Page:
Kossuth County Advance from Algona, Iowa on June 18, 1942 · Page 5
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Kossuth County Advance from Algona, Iowa · Page 5

Algona, Iowa
Issue Date:
Thursday, June 18, 1942
Page 5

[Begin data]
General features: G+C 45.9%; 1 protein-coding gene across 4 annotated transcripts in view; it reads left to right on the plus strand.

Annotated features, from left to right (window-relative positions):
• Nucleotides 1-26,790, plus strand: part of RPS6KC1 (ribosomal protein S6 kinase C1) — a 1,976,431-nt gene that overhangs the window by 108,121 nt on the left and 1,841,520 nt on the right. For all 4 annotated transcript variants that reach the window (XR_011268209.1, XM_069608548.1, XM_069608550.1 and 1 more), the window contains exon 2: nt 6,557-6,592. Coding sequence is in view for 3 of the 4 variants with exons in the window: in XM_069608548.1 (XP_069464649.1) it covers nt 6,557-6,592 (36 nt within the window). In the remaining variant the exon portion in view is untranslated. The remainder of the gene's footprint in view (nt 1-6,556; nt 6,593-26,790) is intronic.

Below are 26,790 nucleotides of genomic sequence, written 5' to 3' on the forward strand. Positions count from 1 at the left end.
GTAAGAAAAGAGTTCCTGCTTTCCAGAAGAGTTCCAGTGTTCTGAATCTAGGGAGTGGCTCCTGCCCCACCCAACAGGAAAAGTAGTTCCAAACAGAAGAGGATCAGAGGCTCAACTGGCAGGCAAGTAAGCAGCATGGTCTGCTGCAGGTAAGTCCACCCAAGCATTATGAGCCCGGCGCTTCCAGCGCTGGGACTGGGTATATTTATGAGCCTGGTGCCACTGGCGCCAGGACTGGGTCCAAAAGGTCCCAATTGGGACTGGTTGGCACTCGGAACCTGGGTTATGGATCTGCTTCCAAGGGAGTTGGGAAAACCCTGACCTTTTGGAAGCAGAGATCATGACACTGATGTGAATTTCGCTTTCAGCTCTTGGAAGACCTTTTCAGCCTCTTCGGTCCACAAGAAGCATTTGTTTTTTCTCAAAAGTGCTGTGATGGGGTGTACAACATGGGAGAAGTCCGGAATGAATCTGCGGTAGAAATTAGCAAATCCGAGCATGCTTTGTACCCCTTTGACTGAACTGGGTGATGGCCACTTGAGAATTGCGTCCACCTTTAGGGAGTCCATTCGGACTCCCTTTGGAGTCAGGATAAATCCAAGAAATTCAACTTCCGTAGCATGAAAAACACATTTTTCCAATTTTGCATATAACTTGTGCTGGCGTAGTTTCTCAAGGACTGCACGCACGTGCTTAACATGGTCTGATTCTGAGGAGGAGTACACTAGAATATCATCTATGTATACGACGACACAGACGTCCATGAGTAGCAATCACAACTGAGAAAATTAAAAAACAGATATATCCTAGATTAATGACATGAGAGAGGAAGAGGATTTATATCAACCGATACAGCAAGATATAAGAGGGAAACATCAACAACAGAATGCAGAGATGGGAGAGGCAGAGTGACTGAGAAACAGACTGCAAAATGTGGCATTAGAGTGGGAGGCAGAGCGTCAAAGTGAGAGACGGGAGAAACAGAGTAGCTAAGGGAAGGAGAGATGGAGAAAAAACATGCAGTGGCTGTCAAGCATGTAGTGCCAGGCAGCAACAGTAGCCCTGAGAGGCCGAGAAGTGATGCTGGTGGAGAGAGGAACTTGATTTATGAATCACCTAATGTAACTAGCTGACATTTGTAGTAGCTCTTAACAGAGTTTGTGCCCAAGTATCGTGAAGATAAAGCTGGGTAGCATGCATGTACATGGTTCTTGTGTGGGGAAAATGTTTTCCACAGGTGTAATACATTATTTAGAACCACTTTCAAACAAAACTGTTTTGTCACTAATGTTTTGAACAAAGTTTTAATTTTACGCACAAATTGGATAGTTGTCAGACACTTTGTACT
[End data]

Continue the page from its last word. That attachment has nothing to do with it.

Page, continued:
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LONERQCKERS, ALGONA LEAD BALL LEAGUE Neither Team Beaten in Season's Games Thus Far. NEXT SUNDAY. Algona at Armstrong. Bancroft at Lotts Creek. Lone Rock at Titonka. St. Joe at Wesley. The Algona Grays maintained their season's "no defeats" record thus far in the county ball league Sunday by defeating Wesley here, 6-3. Attendance at the game was not satisfactory. Only a small crowd turned out. Long pitched five innings and fanned 11 men in the Wesley Tigers team. Johnson pitched the other-four innings for the Grays KoeSWH dOUNTT AfrVANCB. AMKWA, 1QWA more Wesley- and fanned four ans. The Grays scored all runs on four hits, two walks, and an error in the first inning. The box score follows: The Box Score. Wesley— A.B. F. Bleich, 3b ______ 2 B. Studer, 2b _____ 4 E. Wieg, cf ________ 4 B. Lloyd, Ib _______ 4 F. Froelich, p __ 3 B. Wieg, If ________ 4 Lorenz, rf _________ 4 Richter, ss ________ ~_ 4 Drummer, c _______ 4 Patty for Foii* Clubs— The annual joint pichic of the Plum Creek Literary, Four Corners, Union, and Cresco Mothers and Daughters clubs was held Wednesday afternoon at the Legion hall, the Cresco club entertaining. Mrs. D. S. Wildin was hostess and program chairman. Mrs. Mary Philips Dunn, Laramie, Wyo., played a piano solo. Mesdames Clara Drayton and Beulah Rich gave a play, "I've NARROW ESCAPE FROM DROWNING INTHEOGEAN The story below from a recent number of the Mason City Globe- Gazette refers to a,brother of Roy Wooldridge, Algona plastterer who. died here last fall: Clear Lake, May 27—A narrow Two ner, skit, Adris Gard- Lake man now with the signal ' Problem Mothers," department of the 341st engi- United 'Uncle L*W Mentioned in Book The state historical society has just issued a new book on Public Lands Disposal in loWa, and Kossuth members nave received copies. The book harks back 100 years to the time when Icfwa sur veys were being made and sur veyed lands were being pre-emp ted by settlers or sold at auc tions. The late Lewis H. Smith ("Uncle Lew") gets a mention a one of many land dealers ready to inspect northwest Iowa lands and report on them to prospect we purchasers. Mesdames B F. Sparks, A. D. I neers division of the ,ehman, and Harold Dains; pi- States army, in a letter to his ftf\ rtlior IPvpsvl**** nu J TT_ — _I j I . *. .. —- CHILD BAPTISED. Thomas Frank, infant son of Mr. and Mrs. Clarence Macum ano duet, Evelyn and Harold grandfather, O. T. Wooldridge, *£*• . was baptised Sunday at the ^rn e ,i i? 1 *?' " Uncle Abner-s 102 Jefferson street. 8 ' Trinity Lutheran church by the rn, i' Will Mesdames . sdames Ruth Harlan Wooldridge was one, of the five \^. ev - PB J us trom; hymn, "The men surviving the capsizing of Mr. an ? ut a Cloud," Mrs. Ro- an army pontoon ferrv some- M , r> and . ev - P-J.Braner. Sponsors were Jay Without a Cloud," Mrs. Ro-Jan army pontoon ferry some-1 ,7- —. ~* "-.^ u ^ and Jenkins, Mildred Richardson where off the British Columbia othe j son ' David Lee - Mr - Mait the piano. coast . Twelve other men drown- cumber is in Cowan Building "Hurt* «iiri,: 1 . -TT tt •«•-.. i __) i Supply employ. Lyle Marlow, Burt Mr. and Mrs. Macumber have one other son, David Lee. ..--, "Whispering Hope," Mil-led. dred Richardson and Mrs, Jen- He says: "On Thursday morn-.l "ri rrHT niiravracT <ms; play, "Silas Outwits the ing I was ordered to drive the ra- -,. W « MT »«EAKFAST. :ity Slicker," Mesdames Ruth dio car onto a pontoon ferry to L Flve P lanes fromi Algona were stephenson and Verla Miller"; be carried up the lake ten miles. flown to . De f M omes Sunday to -.velyn Bode, "Let My Song Fill A caterpillar tractor was already £ an ?* a ;?, C r l ?P up to a fll 8 ht /our Heart" and "O, Lovely loaded, the lake was very rough an .£ i n the P^ty were M. Vight'; Mrs. .D. S. Wildin and and the three pontoons were low A ; Bartholomew, Fans Miner, VTrs. Floyd Bacon, two duets, ac- in the water but the major had stanl fy Gremer, Kenneth Dono- ompanied by Mary Dunn. me drive on and also loaded on van ' , De - nn i? V att » H - L - Hoenk, H. 0 o i 1 Q R 2 2 0 0 1 0 0 0 0 AI 33 4 3 Algona— A.B. H. R. Nelson, ss _ 411 Watts, 2b ~" 421 Deyine 3b 3. 0 1 Kajewski, cf 300 Winkel, If 400 Hargreaves, Ib 101 Gilbride, rf 311 Leek 3 i 1 Long, p-lb 3 2 Johnson, p 2 0 *• — — — "I V " V «!*%_ ,™,j „„ i - - - - - „ „ „ „-.** ^.>v»j v*. **uu ompamed by Mary Dunn. me drive on and also loaded on The group sang "The Star- some boxes and gas barrels, pangled Banner" at the close of | Officers Are Drowned. "We shoved off and started the two 32 h. p. motors. Things went fine the first nine miles. The major, a lieutenant and I were sit- and J. L. Gerber. Christen Children at Local Churches .»-.••-• * The local Congregational and Methodist dhurches observed Children's day Sunday by christening children. Three children christened at a Congregational service were: Margaret Ann, daughter of Mr. and Mrs. E. R. Morrison j Benjamin Southgate, son of Mr. and Mrs. T. T. Herbst: and James Albert, son of MR and Mrs. Perry C. White. Judy Kay, daughter of Mr. and Mrs. Melvin Reiken, was christened at the Methodist church. is visitintf her daughter J Herman Fritz. Mr. Ritz 'd* an Algona Bakery truck Ku!h AU«*U, McGregor, rived Tuesday for a visit Mali' definite length with her tttttf "" i ' i ' mi f •••.•.•! i»i^^^BSS5BS Ifcther, bt the Advance staff. rltiAyiuri Mn. .Frank Shilts ;the' week-end with their lief", HO, MeHrin f cote, wel * ht HARD TIMES FOR P. O. Receipts at the local post office from April 1 to June 15 amounted, to $7307.86, which is short of receipts for the same period last year, when the figure was $8125.33. * I City and County I Up to last evening no word had yet come that C. W. Nicoulin lad had his operation at Roches er for gallstones. Mr*. Thomas Akre arrived las Thursday for a visit at her son Donald's. She has been living at North Hollywood, Calif. •• Mw. Mary Ludwig, West Bend —*^ni June 21 i O-»•*•» —-'Mi jin_i c* It MIC \»1VJOC \J± the program. Refreshments were served to 86 persons. Church and S. S. Picnic- Members of the Presbyteria church and Sunday school pic nicked yesterday at the Ambros A. Call state park. The wome and children gathered in the af ternoon, and the men came in time for supper. Each family took a covered dish and sand wiches. Entertainment began with contests and games for the children in the afternoon, and closed with a kittenball game and a song fest in the evening. Party for Young People Tommy Lynch, June Ann bcanlan, and Sue Norton were 30 average 7 for the The batting Grays stands as follows "as "of June 14: Grays' Bailing Average. Algona— A.B. Nelson 16 Long 14 W. Watts 15 Will '_ 8 Winkel 13 Hargreaves 5 Kajewski 3 Gilbride ~~~ i Devine I_Il4 Leek 9 Johnson n League Standings. H. 5 4 4 2 3 1 2 1 2 1 0 Pet. .312 .276 , hostesses at a party at the Country club clubhouse last week Wednesday night. Twenty young couples attended, and the veen- m gwas spent dancing, ping-ping, cards, and lunch. Mr. and Mrs Jos. Lynch, Dr. and Mrs. F c' Scanlan, and Mr. and Mrs. M G Norton were chaperons. Parry Honors a Birthday Mrs. W. A. Bleich was honoree aft emoon and lunch K- an unc birthday last week Wednesday, Mrs. Samuel Medin hostess Mes- A " Dans °n and H. T. assistin S- There were .154 .143 .143 .111 .000 o 2 2 3 3 3 4 Pet. 1000 1000 500 500 400 250 250 200 _, In a close exciting game "for blood Sunday at Lone Rock the Rockers defeated Lotts Creek 5-4. Algona and Lone Rock are tied for leadership in the league Standings are: W - L Algona 4 n Lone Rock 4 Bancroft 2 Lotts Creek _ 2 St. Joe 2 Wesley 1 Titonka 1 Armstrong i Notes on Ihe Games. One reason for the low attendance at Algona Sunday was that many ball fans, anticipating a hot battle between rivals, chose to attend the game at Lone Rock. Armstrong made a poor showing, 13-3, against Bancroft at Bancroft, and St. Joe upset Titonka at St. Joe in a close 3-2 game. In the Bancroft game the victors opened with four runs when Godfredson, in the first inning, hit a homer with the bases loaded. In the St. Joe game Platt is credited with a sacrifice hit in the third to let Thilges in for the winning run for St. Joe. TWENTY-NINE FIRST AIDERS PASSJXAMS' Twenty-nine members of an Algona Red Cross first aid class passed examinations given Friday night at the last class meet- R. M. Wallace were instructors of the class, which began sessions April 10. EnroUees who passed the tests were: Henry Becker, George C. Bos- w n lr I ^ iley .' An>t °n' Didriksen! W. M. Geering, J. A. Harig, Andrew C. Holtzbauer, Capt. D. C Hutchison, County Auditor E S Kinsey, John Kohlhaas, Frank xCoppen. W T i L */r La f SOn ' E - L ' McMahon, H S. Montgomery, Marc Moore, Vallo Naudain, G. H. Ogg, Jen M. Sorensen, Walter S. Stevens Wille, Wilbur J. Zeigler' Ear Sprague, Cecil McGinnis, ' Theo Thompson, and E. C. McMahon Antoinette Bonnstetter, schoo nurse, announces that at 8 o'clock Monday evening she will be a the Bryant school building to register these men and others who have taken first aid studies under Drs. Bourne, Cretzmeyer Kenefick, and Wallace, for an advanced first aid course. She will also register women who wish to take the home nursing course for the first time. Dr. Harold Meyer is also ore- pared to give first aid instruc- t£kino persons who have not Sfc\S u ffi and .^ taB «»desiring to take him. BARGAIN SALE ON 2 AND 3 weeks old started chicksNu- tana Feeds. Wellendorf Hatchery, west of fairgrounds. lepJb guests -- B'day for 6-Year-OId _ Julia Ann 6-year-old daughter of Dr. and Mrs. M. G. Bourne entertained 19 little guests at a last T rar ? ast Thu-day. The children played games, then had refreshments. P. O. Sells $8700 Bonds and Stamps Agonians Algomans are still buvine war bonds and stamps. Postoffice^ ncials report that they have sold bonds and approximately $2500" in stamps June 1. The local " since store snlri *ifipi OR • T" • llc l uor store sold $1681.25 in bonds and $562 64 m stamps m the same period.' ting in the radio car. Then a gas line on one of the motors sprang a leak. The major got out to tell the fellows to start pumping as the water was getting rougher. It was a half mile to shore either way and the major gave the order to head for shore. As soon as we turned broadside the pontoon tipped over toward us. "I jumped and swam as hard as I could to get out from under :he car. After gaining 15 feet I ;urned and saw the top of the car ust going under. I joined another boy on an eight-foot plank. The lieutenant couldn't swim and cept yelling for some one to save lim. He was the first to go down and the major v was next. The ext 20 minutes was spent kick- ng and paddling toward shore vithout making much headway. The water was 32 degrees. Saved by Trapper. "About this time along came Gustaf Medien, a trapper, row- ng for all he was worth. He eached three boys ahead of us and pulled two into the boat and the third held on to a rope behind. A wave broke over his head 100 feet from shore and he let go. We were about 600 yards from shore when picked up When I tried to climo up the i I ,. kept fallin e down. I crawled between some logs till I got some strength. "We had to walk a mile to the trapper's cabin. I was in my shorts and the wind was cold. The trip was a nightnvire but when ge got there Gus was there with hot tea on the stove. The doctor came and said we should stay all night, and the next day came to the hospital where I am now. So far five bodies of the (* ^en lost have been recovered Most of the deaths were caused by losing self-control although I realize now that none of us could have held on long enough to have drifted to shore ' The Authentic Leg Glamour Preparation <• r«g. U. S. pat. M. • TANTALIZING GLAMOUROUS EFFECT •LOOK? JUST LIKE FINEST SILK STOCKIN&S •WORN BY SMART WOME N EVERY WH ERE • EASY TO APPLY...WATERPROOF, BUT WASHES OFF INSTANTLY WITH SOAP AND WATER • ALL THE LATEST HOSIERY SHADES: HAVANA TAN, EGYPTIAN, SUN GLOW AND PEACHBLOOM Chrischilles Store :% 'if' •» t Ready for Summer at CHRISCHILLES Cool, Comfortable, Attractive Dresses For All Occasions lighted ready-to-wear department We We him dreds of smart, washable summer dresses on d£ play for you-all our old established^ Snes Hke Quaker Lady-the kind you've been buyS hSe for years Shown in seersuckers, sheers cham brays, suitings shirtings and a large variety ^f new novelty materials, in styles becoming to yoS figure and age, it's so easy to buy here- New JIJNETTE JUNIORS in ginghams seersuckers and suitings priced at $3.45 to Mr |;;t • ;:i ill liii 1 size ran £es to 17, 12 to 20 size ** « Select Dad's Gift Where He Selects His Clothes It isti't that, there are so few things you can buy Dad,.;,. there are so many! You won't find it a problem at all when shopping at THE/HUB. Our salespeople know the stock well and will cheerfully aid you in selecting a gift he'll like. INTER-WOVE^ HE-LO SOCKS in a variety of popular colors and fabrics. 45c—3 for $1.26 LAMB-ENTT SWEATERS of soft zephyr wools are just what he needs for outdoor sports or work in the garden $3.95. : ' "' SHIRTORAET "AIRMAN" and Leu-Glair shirts that will make him feel and look handsomer than ever—both dress and sport models. SLACKS ideally suited for summer wear and comfort, ; Light weight wool or fine spun rayon are Dad's choice forbusi- ;< ness or leisure hours. SUPERB OR NOR-EAST TD8. j are always in order Chose from '4 dozens of swell new summer pat-f| terns he's sure to like. $1.00 COOPER'S I ill! 1 NO SCARCITY OF MERCHANDISE HERE ^ 400 . £00 . £50 Bobby Suits he The vogue for the popular Bobby Suit continues. We have them in .juniors and misses sizes in seersuck- era and suitings — sizes 9 to 15 and 12 to 20— they are so cool and good look' ing. » • • THE DRESS -V